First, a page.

"GE Announces 400-MW Solar Manufacturing Plant in Colorado"
It’s tough out there in the solar manufacturing space. But don’t count American companies out yet.
General Electric announced this week it will open a new 400-MW solar manufacturing facility for producing cadmium-telluride thin film panels in Colorado — creating 355 local jobs in the process.
The announcement comes after a round of high-profile closures at solar manufacturing facilities in the U.S. due to extremely competitive pricing in the global PV market (see “Are the Chinese Using Predatory Pricing to Knock America Out of Solar Manufacturing?“). In 2009, GE closed a manufacturing plant in Delaware that produced conventional crystalline-based solar modules. Today, it has restructured its solar investments and focused on thin film technologies.
At scale, thin film solar costs much less to produce. Industry leader First Solar is able to manufacture cadmium-telluride solar modules at $0.75 per watt, which is $.025 lower than the best conventional PV. But efficiencies are much lower — First Solar modules are about 11.7 percent efficient, compared with a 15.7% efficient module for polycrystalline solar.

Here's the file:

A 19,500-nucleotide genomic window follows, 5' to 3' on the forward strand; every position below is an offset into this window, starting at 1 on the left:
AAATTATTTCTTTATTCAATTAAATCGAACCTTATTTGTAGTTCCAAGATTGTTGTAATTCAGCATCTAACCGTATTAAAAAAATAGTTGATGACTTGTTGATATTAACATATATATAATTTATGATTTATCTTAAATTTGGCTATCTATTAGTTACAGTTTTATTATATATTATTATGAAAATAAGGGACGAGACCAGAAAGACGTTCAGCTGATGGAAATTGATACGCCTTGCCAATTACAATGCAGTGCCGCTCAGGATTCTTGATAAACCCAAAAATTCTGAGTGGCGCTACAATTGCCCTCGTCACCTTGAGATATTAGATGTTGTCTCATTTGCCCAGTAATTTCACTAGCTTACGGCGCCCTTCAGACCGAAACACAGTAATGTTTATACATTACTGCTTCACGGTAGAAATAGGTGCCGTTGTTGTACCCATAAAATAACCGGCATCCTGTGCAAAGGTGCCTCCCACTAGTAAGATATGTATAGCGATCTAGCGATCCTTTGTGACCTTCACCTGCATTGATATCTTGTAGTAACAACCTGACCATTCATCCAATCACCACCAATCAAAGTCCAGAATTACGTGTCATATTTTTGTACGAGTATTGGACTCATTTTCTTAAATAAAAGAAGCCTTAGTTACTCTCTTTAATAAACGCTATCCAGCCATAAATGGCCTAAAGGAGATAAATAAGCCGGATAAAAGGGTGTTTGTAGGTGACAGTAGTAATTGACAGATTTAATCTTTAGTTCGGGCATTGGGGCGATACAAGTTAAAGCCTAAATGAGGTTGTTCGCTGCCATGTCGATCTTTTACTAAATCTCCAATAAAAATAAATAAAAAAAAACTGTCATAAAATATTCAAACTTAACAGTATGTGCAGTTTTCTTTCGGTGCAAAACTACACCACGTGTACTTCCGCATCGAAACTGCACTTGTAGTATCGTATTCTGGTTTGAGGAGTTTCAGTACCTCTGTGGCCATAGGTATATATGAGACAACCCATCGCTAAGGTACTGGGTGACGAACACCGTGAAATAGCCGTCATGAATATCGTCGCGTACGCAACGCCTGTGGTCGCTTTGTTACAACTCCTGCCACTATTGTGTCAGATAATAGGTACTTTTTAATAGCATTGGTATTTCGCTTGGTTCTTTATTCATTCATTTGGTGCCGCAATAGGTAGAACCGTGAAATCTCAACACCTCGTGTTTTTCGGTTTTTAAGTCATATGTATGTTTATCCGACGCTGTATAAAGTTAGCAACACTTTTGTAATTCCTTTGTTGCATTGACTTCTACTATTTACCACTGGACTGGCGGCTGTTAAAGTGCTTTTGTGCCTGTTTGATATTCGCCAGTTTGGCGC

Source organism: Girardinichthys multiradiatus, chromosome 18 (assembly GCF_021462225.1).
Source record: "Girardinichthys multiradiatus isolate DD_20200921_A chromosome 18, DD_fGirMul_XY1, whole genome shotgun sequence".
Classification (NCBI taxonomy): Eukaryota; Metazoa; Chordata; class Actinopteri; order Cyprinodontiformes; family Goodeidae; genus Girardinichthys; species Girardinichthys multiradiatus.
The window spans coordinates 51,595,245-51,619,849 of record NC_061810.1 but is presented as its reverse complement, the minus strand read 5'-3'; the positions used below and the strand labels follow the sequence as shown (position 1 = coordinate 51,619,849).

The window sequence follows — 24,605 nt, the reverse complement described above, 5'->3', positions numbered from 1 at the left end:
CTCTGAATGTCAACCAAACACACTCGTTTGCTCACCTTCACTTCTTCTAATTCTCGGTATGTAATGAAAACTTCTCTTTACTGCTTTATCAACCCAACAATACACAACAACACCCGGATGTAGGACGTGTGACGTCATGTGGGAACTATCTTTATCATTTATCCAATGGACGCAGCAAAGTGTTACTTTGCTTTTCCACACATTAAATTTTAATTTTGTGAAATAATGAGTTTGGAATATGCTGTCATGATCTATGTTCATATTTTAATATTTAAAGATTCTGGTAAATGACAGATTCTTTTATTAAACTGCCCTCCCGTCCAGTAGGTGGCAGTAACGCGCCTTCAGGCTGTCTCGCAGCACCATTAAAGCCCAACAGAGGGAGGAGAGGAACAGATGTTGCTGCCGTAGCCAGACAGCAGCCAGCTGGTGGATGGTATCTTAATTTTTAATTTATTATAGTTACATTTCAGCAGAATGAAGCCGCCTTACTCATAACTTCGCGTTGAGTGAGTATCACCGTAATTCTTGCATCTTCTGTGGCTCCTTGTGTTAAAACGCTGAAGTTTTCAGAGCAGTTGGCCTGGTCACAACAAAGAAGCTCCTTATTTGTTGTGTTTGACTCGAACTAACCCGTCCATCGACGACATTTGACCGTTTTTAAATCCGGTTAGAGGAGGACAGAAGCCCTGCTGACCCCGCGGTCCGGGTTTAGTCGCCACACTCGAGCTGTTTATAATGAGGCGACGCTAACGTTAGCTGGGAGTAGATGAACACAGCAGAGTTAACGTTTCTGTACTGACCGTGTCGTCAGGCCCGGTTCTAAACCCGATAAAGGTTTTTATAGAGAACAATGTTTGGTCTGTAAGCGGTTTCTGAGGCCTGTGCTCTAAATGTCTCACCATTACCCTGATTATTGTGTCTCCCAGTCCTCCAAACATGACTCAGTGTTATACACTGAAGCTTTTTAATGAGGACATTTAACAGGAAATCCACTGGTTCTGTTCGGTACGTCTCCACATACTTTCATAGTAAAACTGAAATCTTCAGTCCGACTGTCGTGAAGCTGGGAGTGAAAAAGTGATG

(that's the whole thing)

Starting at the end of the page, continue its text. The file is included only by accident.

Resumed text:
GE says its cadmium-telluride thin film modules are 13 percent efficient, making them higher than First Solar.
Here’s more from the GE annoucement:
GE will locate the factory in an existing building in Aurora, just east of Denver. This location, which also is in proximity to GE’s existing solar center of excellence, enables an accelerated start-up schedule with production equipment installation beginning in January 2012. At capacity, the new factory will produce enough panels per year to power 80,000 homes and will be larger than 11 football fields. When complete, the new solar factory will highlight a $600 million investment in GE’s solar business.
In support of its expected growth in the solar space, GE also announced plans to create 100 new positions in New York.
Although the competitiveness of the global solar manufacturing market is making it difficult for U.S. producers to compete, many analysts agree that innovative technologies with major cost or efficiency gains will help. GE says its new plant will be completed in 2013.